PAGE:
Unless we domesticate the parable like a cute little puppy, it bursts our limited notions of who our neighbors are. We too easily tend to be like the religious scholar in Jesus’ parable who was well versed in the biblical purity codes. When we come upon the badly beaten, we wonder how we dare contradict the Bible by embracing the unclean. Or we tend to be like the priest on his way to Jerusalem who had far more important matters to tend to than stooping down to castaways along the way.
It is the third person in Jesus’ parable, the detested outsider, we dare not miss. He rounded out his relationship with God by erring on the side of mercy, scandalizing the holier ones. He refused to let the suffering person remain on the side of the road even if that meant running afoul of sacred scripture by touching what might be a lifeless body and facing ritual defilement.
We know this beaten one, of course we do: he is the young African American man brutally murdered, the ridiculed police officer shot to death, the outcast Muslims spat upon, those in the LBGTQ community condemned from pulpits like this, he is even Jesus hanging on the cross enduring the most wretched of deaths. Will we stoop down to bandage their wounds or will we cross over to the safe side?
There are always detractors who offer reasons why we should walk on the safe side and let the ostracized suffer. History demonstrates repeatedly that biblical proof texts can always be found to support all manner of dastardly behavior toward our neighbors. Jesus counseled a better way; he urged us to stay on the dangerous side of the neighborhood, trusting that we might catch a vision of eternal life as we stoop down and bind the wounds of our broken neighbors.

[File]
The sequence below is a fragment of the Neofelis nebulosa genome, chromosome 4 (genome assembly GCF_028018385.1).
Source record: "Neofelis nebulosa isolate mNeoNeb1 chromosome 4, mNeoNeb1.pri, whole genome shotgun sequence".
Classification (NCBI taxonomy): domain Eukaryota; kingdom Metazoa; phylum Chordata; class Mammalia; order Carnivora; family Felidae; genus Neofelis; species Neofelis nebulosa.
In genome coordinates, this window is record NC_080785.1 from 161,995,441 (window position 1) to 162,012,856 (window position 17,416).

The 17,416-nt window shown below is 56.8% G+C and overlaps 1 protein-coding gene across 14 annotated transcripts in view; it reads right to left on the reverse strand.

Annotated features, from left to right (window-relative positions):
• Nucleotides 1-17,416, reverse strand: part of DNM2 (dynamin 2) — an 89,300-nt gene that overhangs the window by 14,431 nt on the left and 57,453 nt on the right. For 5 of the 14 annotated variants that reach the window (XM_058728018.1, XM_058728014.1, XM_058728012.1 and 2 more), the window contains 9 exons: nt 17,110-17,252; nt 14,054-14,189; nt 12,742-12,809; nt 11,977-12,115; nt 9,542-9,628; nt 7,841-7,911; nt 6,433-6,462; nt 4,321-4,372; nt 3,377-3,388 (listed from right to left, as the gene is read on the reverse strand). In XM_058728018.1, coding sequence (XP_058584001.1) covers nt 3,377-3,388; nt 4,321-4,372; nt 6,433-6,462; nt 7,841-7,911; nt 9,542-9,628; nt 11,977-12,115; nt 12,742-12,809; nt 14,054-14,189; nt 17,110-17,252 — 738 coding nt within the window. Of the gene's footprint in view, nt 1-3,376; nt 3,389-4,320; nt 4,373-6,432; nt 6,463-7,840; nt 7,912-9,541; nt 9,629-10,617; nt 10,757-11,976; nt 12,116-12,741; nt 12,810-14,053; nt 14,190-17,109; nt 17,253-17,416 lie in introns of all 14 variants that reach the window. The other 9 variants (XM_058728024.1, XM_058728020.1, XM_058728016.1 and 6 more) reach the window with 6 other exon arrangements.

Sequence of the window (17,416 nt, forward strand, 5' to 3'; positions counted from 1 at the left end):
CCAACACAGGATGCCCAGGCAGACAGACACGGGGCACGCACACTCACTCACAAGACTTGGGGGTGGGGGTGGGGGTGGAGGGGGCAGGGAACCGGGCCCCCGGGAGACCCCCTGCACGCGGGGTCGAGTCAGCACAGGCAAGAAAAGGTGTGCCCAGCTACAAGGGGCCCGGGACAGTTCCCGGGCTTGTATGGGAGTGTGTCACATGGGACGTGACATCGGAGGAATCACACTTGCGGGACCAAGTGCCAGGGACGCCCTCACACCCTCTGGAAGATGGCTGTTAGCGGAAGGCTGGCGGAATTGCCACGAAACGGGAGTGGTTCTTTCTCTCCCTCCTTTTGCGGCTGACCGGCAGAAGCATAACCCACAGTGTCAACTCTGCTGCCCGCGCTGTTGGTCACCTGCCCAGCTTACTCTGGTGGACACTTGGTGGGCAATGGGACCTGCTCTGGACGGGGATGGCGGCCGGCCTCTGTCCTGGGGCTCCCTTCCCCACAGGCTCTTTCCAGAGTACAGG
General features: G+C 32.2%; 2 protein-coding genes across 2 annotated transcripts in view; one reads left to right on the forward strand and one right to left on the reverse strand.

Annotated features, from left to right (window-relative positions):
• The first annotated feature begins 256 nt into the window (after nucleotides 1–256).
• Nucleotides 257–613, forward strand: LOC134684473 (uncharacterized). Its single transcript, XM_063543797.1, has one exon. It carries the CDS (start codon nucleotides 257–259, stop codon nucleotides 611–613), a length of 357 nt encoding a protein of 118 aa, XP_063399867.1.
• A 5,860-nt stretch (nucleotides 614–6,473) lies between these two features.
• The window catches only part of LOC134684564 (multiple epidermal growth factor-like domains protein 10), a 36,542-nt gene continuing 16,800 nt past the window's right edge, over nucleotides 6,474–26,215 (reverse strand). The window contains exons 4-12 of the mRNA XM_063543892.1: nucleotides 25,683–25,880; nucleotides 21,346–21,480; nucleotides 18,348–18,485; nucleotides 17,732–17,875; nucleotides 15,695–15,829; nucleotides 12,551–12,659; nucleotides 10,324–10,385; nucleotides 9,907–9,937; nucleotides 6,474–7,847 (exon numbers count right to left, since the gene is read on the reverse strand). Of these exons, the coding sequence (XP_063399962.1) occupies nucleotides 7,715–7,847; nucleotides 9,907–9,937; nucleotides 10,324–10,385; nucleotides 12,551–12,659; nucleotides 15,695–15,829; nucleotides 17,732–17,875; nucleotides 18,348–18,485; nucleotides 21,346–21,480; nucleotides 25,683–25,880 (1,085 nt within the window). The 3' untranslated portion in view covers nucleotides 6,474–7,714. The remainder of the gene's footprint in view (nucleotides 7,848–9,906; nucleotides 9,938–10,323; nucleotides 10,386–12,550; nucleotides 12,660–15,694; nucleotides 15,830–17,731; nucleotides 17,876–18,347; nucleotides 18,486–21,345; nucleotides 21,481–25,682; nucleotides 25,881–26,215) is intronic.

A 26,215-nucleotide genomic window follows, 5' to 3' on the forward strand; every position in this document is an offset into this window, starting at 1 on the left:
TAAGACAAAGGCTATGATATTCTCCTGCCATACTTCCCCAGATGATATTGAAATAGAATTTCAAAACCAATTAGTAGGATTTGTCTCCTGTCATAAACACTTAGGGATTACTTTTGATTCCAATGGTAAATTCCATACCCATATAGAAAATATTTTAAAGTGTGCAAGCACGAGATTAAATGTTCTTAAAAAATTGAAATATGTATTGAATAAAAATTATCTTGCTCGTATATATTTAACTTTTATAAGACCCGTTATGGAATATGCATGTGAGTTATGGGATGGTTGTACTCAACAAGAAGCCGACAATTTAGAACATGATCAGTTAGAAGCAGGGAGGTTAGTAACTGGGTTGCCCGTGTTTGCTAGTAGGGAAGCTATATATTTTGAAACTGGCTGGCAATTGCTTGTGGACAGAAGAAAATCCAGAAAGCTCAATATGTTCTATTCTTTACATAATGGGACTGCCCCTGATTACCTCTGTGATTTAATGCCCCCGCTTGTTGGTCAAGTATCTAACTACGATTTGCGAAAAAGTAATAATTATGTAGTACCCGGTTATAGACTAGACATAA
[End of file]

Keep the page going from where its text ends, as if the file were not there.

In Mark Twain’s “The Adventures of Huckleberry Finn,” Huck had to decide on which side of the road to walk. He had to decide whether to return his friend, Jim, back to his “owner,” Miss Watson. Huck knew it was illegal to harbor an escaped slave. He mulled over this decision and finally wrote a letter to Miss Watson, telling her where she could find Jim. Before delivering the letter, Huck pondered the time he and Jim had spent together. He looked at the note and said: “It was a close place. I took it up, and held it in my hand. I was a-trembling, because I’d got to decide, forever, betwixt two things, and I know it. I studied a minute, sort of holding my breath, and then says to myself: ‘all right, then, I’ll go to hell-and tore it up.’”
Almost always, when it comes to loving our battered neighbors, we come to the moment, just like Huckleberry, of saying, “All right, then, I’ll go to hell.” When we dare to say this, we trust that Jesus will never forsake us as we demonstrate such brave and brilliant love on the far side of the street.
The world desperately needs religious communities who err on the side of mercy. I pray Holy Trinity will be such a people, flinging our doors wide open for all who come by here. Amen.